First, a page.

assault on the presidential palace and curfew


TunisTwo decades after the invasion decreed by the then president of the United States, George Bush, and two years after the withdrawal of its last American troops, Iraq seems incapable of achieving stability. The cleric Muqtada al-Sadr, leader of the party with the most votes in last year’s elections, announced this Monday his withdrawal from politics after not being able to form a government after ten months of negotiations. In an outburst of anger, his followers stormed the presidential palace and the government palace, prompting the interim government to declare a curfew and deploy the army in anticipation of further violent clashes.

“I hereby announce my definitive withdrawal,” Al-Sadr tweeted through his Twitter account, adding that “all institutions” affiliated with his movement would also be dissolved, with the exception of his father’s mausoleum, a revered cleric killed by Saddam Hussein’s regime in 1999. The announcement by Al-Sadr, who has one of Iraq’s most powerful militias and a strong ability to mobilize among popular Shiite neighborhoods, is the latest blow of course in a long game that the Iraqi parties have been fighting since the elections of October last year to share power. Never before has the Arab country, with an always turbulent political scene, suffered such a long blockade.

The events of this Monday have set off all the alarms in the face of the possibility of a new cycle of violent confrontations. The United Nations mission in the Arab country has warned that the assault on the palaces represents an “extremely dangerous escalation”. The army, for its part, has published a statement in which it recalls its “responsibility to protect government institutions, international missions and public and private property”. Since the 2003 invasion, the country has suffered outbursts of political violence. The last were two years ago, when hundreds of demonstrators died in protests against corruption and the deterioration of public services.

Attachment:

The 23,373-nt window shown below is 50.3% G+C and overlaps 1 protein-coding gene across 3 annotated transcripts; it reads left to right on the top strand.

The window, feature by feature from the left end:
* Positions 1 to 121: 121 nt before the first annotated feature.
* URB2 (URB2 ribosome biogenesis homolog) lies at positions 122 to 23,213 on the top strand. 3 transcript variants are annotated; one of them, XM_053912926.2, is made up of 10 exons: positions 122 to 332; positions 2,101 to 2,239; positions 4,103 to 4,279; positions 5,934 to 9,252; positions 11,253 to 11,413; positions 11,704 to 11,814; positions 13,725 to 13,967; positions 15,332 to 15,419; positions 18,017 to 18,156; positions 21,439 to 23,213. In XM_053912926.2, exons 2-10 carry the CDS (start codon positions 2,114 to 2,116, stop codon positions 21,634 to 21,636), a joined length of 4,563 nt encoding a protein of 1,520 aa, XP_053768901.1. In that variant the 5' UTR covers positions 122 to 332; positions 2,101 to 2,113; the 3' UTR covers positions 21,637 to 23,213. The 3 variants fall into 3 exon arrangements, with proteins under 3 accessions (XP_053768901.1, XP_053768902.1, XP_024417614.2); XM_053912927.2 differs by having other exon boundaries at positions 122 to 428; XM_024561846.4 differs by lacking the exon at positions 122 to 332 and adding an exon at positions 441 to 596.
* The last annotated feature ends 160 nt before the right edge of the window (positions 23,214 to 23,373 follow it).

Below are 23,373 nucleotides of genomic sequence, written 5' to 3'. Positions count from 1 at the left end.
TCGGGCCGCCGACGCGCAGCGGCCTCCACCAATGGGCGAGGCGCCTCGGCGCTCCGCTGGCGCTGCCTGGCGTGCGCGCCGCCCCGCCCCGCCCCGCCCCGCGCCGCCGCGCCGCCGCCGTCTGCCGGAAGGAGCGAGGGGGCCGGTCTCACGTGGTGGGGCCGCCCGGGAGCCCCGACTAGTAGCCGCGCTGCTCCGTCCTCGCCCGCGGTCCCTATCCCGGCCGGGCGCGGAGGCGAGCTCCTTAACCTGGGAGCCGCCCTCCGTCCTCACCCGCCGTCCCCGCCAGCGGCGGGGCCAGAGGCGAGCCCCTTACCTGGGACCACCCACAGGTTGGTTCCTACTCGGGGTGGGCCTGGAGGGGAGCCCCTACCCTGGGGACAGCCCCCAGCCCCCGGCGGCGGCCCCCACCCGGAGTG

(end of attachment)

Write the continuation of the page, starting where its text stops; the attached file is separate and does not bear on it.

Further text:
Political blockade

Although Al-Sadr’s movement was the most voted in the polls, it has not been able to forge a majority in Parliament to grant him the position of prime minister. Its main adversary is a coalition of Shiite Islamist parties very close to Iran. Interestingly, Al-Sadr was an ally of these parties and actually led the insurgency against the US fifteen years ago thanks to Tehran’s support. However, in recent years Al-Sadr has distanced himself from the regime of the Ayatollahs and has been accentuating his Iraqi nationalism.

After years in which the main political tensions were between the country’s various ethnic groups, pitting mainly the Sunni minority against the Shia majority, the quarrels are now within the Shia bloc. The major shift in dynamics came after the defeat of the self-proclaimed Islamic State in Iraq in 2018, a Sunni fundamentalist group that considers Shiites heretics.

Frustrated by ten months of political deadlock in Parliament, last month Al-Sadr ordered his deputies to resign. The coup was intended to force new elections, but it ended up proving a miscalculation, as his opponents chose the prime minister from among their ranks. To prevent this, Al-Sadr immediately mobilized his followers, who occupied the Parliament. And they haven’t moved from there. Precisely, it is these followers who have stormed the presidential palace. The main Iraqi institutions are located in the so-called Green Zone, where the bulk of American troops and diplomats resided after the invasion.

This is not the first time that Al-Sadr has announced his withdrawal from politics in order to generate political conflict and then end up backtracking. Most Iraqi analysts believe that this time will be no different. Aware of the Shiite cleric’s popularity, security forces have so far dealt with supporters’ protests with leniency, but this time, with his latest blow, Al-Sadr may have crossed a red line.


Source: Ara.cat – Portada by www.ara.cat.

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